Targeting Ellis, Parcells traded the 16th pick (acquired in the Belichick deal) and a second-rounder to move up four spots. The Jets wanted pressure players for their 3-4 defense, and they had ID’d Ellis as one of the best in the draft.
The trade-value chart says the Jets gave up too much, but Parcells didn’t give a damn. He went by instinct, not what it says on a piece of paper. He talked about adhering to a philosophy, adding, “I don’t want to call it a formula because that’s out of date. I’ll say ‘algorithms'” — a sarcastic nod to the current analytics craze.
“Bill was very good at trading,” Brandt said. “He learned that from [Raiders owner] Al Davis.”
The Jets were right about Ellis, who made an immediate impact as a rookie. He was a classic Parcells player: Big, tough and durable. He played 170 games in a Jets uniform, more than twice as many as any of the other three Jets first-rounders.
Ellis received a lucrative contract extension in 2004, but he wasn’t re-signed when his contract was up in 2011. At the time, he said the Jets showed “no loyalty” to him. Ellis maintains a home in the New York area, but he has lost touch with his classmates, they say.
John Abraham, No. 13
Career highlights: He played 15 seasons for the Jets, Atlanta Falcons and Arizona Cardinals. He finished with 133.5 sacks, 13th on the career list. He was selected to five Pro Bowls and two All-Pro teams.
The Jets landed Abraham and Ellis with one phone call.
Both players were represented by the same agents, Ricky Lefft and Brantley Evans, who organized a combined draft party at a restaurant in Columbia, South Carolina, not far from where the draft prospects both grew up. When the Jets called Ellis to tell him they were drafting him, they mentioned Abraham would be their next pick (a pick acquired from the Bucs). He was seated alongside Ellis, who simply passed him the phone.
Just like that, the Jets had a new pass-rushing tandem.
Abraham was a rare commodity, a gifted edge rusher who produced a double-digit sack total in eight total seasons. His original goal was to retire a Jet, but he was traded to the Falcons in 2006. He believes a 2003 DWI arrest destroyed his relationship with Coach Edwards (“We never got along that well,” he said), which might have been the beginning of the end.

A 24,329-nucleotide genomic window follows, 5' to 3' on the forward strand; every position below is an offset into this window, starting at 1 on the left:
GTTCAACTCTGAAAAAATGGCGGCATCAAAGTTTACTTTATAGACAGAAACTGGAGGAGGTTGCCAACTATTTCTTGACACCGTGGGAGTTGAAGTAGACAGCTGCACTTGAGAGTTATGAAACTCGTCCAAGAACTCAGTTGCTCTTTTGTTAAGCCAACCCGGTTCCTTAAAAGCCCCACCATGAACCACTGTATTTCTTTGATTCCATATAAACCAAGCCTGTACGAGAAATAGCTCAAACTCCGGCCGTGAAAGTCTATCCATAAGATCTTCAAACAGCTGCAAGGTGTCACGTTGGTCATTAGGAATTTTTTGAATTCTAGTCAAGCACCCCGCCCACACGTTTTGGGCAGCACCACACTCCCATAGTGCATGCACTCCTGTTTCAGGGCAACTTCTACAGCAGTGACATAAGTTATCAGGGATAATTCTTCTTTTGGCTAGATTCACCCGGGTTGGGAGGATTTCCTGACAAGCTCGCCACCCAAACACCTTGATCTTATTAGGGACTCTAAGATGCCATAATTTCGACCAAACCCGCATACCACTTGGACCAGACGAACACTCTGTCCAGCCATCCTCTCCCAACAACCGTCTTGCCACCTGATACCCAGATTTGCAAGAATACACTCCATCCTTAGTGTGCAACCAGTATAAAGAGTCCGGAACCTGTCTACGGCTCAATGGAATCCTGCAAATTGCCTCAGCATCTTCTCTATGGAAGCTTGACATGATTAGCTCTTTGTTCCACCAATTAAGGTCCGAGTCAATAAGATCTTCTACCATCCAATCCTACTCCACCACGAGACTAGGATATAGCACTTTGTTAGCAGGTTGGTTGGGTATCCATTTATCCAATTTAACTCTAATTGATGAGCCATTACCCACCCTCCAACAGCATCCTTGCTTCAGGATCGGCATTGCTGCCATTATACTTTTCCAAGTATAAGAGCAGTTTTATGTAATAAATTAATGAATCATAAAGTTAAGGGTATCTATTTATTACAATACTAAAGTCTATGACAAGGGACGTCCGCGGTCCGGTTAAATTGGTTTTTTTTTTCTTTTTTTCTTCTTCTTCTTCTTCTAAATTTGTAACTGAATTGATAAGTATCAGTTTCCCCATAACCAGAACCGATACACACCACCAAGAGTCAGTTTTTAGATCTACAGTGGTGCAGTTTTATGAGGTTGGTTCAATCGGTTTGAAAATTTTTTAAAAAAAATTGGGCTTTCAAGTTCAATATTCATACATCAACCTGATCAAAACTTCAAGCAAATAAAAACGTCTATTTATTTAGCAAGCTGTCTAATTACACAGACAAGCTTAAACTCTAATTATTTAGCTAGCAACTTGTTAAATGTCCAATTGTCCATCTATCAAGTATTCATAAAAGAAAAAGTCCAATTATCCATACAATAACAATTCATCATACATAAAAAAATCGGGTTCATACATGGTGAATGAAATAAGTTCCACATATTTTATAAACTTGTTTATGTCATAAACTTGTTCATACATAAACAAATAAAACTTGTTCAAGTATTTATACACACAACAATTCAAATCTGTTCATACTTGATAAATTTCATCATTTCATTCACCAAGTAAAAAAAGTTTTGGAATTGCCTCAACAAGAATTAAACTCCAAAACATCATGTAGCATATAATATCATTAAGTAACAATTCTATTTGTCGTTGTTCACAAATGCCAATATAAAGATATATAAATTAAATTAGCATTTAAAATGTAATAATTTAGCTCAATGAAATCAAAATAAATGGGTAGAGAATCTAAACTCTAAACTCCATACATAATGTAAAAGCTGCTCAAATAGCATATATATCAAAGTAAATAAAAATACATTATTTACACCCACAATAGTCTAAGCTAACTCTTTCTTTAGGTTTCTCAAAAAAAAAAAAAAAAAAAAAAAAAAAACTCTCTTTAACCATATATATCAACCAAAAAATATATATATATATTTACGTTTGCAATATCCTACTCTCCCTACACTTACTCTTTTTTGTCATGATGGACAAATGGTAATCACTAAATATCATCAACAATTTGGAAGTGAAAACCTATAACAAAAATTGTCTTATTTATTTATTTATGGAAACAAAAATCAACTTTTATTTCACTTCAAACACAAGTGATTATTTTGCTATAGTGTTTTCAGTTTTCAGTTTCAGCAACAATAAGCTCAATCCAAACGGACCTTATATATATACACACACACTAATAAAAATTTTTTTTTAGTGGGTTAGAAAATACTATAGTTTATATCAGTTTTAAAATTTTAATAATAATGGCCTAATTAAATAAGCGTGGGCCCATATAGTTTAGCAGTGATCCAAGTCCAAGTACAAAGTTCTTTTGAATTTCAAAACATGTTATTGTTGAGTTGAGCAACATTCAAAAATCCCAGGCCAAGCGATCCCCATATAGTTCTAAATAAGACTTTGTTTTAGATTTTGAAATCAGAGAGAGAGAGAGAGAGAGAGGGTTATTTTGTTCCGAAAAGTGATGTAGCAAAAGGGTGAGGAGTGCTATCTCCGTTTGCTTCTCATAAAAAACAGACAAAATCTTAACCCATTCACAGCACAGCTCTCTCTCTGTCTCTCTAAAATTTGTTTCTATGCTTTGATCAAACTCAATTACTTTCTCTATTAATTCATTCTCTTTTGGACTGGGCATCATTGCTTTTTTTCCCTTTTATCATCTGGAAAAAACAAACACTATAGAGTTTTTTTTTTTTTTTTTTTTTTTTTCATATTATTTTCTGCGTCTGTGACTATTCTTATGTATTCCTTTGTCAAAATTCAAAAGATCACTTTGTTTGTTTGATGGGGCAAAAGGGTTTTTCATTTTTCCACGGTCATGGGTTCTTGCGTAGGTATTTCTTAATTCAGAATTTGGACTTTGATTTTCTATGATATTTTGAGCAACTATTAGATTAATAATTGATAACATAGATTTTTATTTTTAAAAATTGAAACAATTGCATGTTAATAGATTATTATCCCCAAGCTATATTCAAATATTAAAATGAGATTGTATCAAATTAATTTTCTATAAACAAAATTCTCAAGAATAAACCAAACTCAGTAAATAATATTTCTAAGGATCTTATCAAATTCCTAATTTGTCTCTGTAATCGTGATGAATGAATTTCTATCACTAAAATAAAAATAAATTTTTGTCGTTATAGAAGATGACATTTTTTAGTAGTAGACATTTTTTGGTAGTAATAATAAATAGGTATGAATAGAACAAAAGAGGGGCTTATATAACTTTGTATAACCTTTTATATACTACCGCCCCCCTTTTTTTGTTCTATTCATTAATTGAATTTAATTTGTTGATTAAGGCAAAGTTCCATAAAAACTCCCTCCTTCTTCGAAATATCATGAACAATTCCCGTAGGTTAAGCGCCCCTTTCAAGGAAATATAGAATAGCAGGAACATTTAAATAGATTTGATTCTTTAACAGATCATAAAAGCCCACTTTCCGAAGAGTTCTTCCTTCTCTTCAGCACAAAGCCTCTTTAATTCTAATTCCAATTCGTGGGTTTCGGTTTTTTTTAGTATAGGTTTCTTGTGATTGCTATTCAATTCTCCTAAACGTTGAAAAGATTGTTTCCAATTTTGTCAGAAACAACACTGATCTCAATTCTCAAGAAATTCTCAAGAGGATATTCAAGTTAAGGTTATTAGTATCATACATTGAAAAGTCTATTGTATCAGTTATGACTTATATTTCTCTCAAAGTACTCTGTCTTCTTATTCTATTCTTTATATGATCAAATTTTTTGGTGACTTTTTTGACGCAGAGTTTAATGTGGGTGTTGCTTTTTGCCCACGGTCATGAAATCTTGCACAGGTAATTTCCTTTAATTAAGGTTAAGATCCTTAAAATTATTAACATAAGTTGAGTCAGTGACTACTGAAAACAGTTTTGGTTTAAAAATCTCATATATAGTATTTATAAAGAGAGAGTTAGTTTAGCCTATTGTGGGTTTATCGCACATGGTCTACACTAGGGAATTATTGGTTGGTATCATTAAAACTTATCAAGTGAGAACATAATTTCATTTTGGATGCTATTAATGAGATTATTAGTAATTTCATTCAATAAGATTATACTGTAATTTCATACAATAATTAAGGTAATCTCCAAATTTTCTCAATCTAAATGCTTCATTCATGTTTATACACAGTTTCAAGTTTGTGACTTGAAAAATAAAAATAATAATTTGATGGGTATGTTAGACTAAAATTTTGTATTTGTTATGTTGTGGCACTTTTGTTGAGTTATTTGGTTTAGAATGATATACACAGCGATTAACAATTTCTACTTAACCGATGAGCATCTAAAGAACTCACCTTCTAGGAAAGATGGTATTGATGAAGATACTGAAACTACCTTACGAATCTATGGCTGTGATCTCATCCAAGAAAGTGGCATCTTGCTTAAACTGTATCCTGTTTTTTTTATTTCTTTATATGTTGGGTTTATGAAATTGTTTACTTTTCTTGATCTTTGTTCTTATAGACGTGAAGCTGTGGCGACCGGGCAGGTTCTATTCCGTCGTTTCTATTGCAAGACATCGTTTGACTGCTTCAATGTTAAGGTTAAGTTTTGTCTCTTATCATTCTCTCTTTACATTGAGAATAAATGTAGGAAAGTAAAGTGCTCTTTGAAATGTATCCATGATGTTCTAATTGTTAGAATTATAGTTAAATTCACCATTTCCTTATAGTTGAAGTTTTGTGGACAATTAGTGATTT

Abraham’s career turned out just fine, but it took a physical toll. Forced to retire because of a concussion — he said tests revealed two spots of blood on his brain — Abraham experiences occasional migraines and loss of memory.
“Sometimes I get a little lost in life,” said Abraham, who moved out of a house and into a condo because the smaller dwelling made it easier to find objects such as his credit cards and car keys. “There are certain things that I can’t do that I used to do.”
He lives a quiet life, splitting his time between Atlanta and Columbia. His goal is to become a better father, run football camps for kids and start the next chapter. He promised himself that he would have a new direction by the time he was five years out of football. It has been five years.
Looking back, Abraham wonders what might have been with the Jets.
“It was tough for all of us to leave the Jets, especially when we left and how we left because all of us wanted to finish our careers together,” he said, referring to his three first-round classmates. “We knew it was going to be tough to stay together and win a championship. For four first-round picks, that would’ve been awesome to do.”
Former Jets QB Chad Pennington describes what he was feeling after being drafted 18th overall in the 2000 NFL draft.
Chad Pennington, QB, No. 18
Career highlights: He led the Jets to the playoffs in 2002, 2004 and 2006. He’s fourth on their career passing list (13,738 yards). He led the Miami Dolphins to the AFC East title in 2008 and was twice named NFL Comeback Player of the Year (2006 and 2008).
Twenty years later, Kiper still can’t believe the Jets got Pennington with the 18th pick. He described it as unconventional strategy.
“It’s rare to see a team wait to take a quarterback they really believe in as a first-rounder,” Kiper said. “This was 2000, so we weren’t as quarterback crazy as we are now, but to sit and wait was a gamble — and it paid off.”
Parcells said that he had no intention of drafting a quarterback because they felt good with Vinny Testaverde, 37 at the time, and a young Ray Lucas (27), but that he felt Pennington’s value was too good to pass up.
Everybody expected the Steelers, in the pre-Ben Roethlisberger days, to grab Pennington with the No. 8 pick. “Everybody” included Pennington, who worked out for Steelers officials in his hometown of Knoxville, Tennessee. The 49ers also showed a lot of interest, but they passed on him at No. 16.